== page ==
As one of the 49 children at the center of a successful desegregation case in Rockland County in 1943, Dr. Jackson will be a special guest at a ceremony in Hillburn, New York on Saturday, May 17. The event commemorates the 60th anniversary of a subsequent legal decision, the landmark Brown V. Board of Education of Topeka, Kansas. The program will also remember the lawyer who was on the winning side in both cases, Thurgood Marshall. As an eyewitness to this epic hunt for equality, Jackson has become the historian for the lions. Continue reading

Notes On A High School Local History Conference

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SchoolThe high school local history conference is something I recommend every county should do. For the past two years, Rockland County has held such a conference. I attended both conferences and spoke briefly at the first one. This post is dedicated to some of the lessons I learned from the conference.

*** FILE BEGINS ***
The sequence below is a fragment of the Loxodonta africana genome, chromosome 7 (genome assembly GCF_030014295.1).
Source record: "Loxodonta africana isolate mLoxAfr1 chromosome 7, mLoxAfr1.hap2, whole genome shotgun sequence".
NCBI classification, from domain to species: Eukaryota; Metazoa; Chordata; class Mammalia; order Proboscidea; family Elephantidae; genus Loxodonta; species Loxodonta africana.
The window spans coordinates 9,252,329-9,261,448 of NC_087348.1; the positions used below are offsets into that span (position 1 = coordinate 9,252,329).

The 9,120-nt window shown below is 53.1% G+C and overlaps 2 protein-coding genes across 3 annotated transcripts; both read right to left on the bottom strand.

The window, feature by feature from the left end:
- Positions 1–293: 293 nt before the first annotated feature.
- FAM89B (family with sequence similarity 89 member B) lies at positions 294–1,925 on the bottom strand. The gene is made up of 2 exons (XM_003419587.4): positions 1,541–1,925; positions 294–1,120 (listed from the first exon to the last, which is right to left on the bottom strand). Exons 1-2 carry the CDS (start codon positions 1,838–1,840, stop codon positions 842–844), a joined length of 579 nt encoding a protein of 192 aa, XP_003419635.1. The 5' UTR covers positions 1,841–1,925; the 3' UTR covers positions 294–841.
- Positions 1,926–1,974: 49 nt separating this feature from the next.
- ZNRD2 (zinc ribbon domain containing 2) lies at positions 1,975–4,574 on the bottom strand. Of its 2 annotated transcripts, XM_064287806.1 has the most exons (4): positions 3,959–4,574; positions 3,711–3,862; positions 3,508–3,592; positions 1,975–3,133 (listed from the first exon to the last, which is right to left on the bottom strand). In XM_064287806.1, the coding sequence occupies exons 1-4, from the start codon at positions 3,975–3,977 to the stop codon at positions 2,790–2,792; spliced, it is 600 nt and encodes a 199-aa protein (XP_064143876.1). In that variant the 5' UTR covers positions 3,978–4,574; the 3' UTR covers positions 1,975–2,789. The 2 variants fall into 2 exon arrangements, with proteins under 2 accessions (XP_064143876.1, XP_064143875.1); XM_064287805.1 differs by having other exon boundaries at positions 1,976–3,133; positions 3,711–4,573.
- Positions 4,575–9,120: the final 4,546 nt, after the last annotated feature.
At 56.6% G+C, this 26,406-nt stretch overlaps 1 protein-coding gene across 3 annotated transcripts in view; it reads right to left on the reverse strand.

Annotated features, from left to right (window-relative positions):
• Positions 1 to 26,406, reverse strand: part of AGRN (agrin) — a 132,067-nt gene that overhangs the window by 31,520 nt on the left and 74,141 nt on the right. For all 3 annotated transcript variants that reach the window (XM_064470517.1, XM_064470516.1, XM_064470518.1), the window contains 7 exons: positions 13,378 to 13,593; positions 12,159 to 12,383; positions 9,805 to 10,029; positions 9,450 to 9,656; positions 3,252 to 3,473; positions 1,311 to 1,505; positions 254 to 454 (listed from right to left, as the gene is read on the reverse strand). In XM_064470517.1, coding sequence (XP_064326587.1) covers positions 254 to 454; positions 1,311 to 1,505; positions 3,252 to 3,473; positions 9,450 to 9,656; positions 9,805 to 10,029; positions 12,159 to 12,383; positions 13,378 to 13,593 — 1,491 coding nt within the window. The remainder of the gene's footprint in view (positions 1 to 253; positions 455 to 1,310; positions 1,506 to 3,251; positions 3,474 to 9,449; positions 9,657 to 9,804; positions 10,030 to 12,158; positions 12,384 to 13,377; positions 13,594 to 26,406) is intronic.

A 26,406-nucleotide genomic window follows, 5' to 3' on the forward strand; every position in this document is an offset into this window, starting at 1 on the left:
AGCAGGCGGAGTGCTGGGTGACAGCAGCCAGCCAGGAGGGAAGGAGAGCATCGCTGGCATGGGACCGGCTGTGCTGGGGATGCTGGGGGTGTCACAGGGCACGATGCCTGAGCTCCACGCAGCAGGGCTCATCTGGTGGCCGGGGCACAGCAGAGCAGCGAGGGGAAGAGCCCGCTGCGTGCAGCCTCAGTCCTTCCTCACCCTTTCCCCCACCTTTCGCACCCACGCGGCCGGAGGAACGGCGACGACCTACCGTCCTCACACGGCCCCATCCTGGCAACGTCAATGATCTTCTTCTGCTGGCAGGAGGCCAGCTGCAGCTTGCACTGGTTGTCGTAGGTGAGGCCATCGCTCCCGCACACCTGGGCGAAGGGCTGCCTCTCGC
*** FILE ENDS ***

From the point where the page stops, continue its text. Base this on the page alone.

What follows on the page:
First, the Historical Society of Rockland County and the County Historian are to be congratulated for organizing the conference and for the people who did attend. The list includes the County Executive, the County Clerk, the County District Attorney, the County Legislative Chair, along with various town supervisors and municipal historians. One never knows where one will find history. For example the District Attorney, who in this case followed in his father’s footsteps, may have tales to tell about prosecutions which became part of the fabric of county history. Certainly the presence of these officials delivered a powerful message in support of local history. Continue reading

Mount Moor: Nyack’s Segregated Cemetery

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Mount Moor Historical MarkerCemeteries were segregated in America until the mid-20th century. Even black veterans of America’s armed conflicts were dishonored when buried. Today, Mount Moor Cemetery stands as a monument to the twisted logic of racial discrimination. But the cemetery of approximately 90 veterans and civilians also serves as a symbol of perseverance and defiance.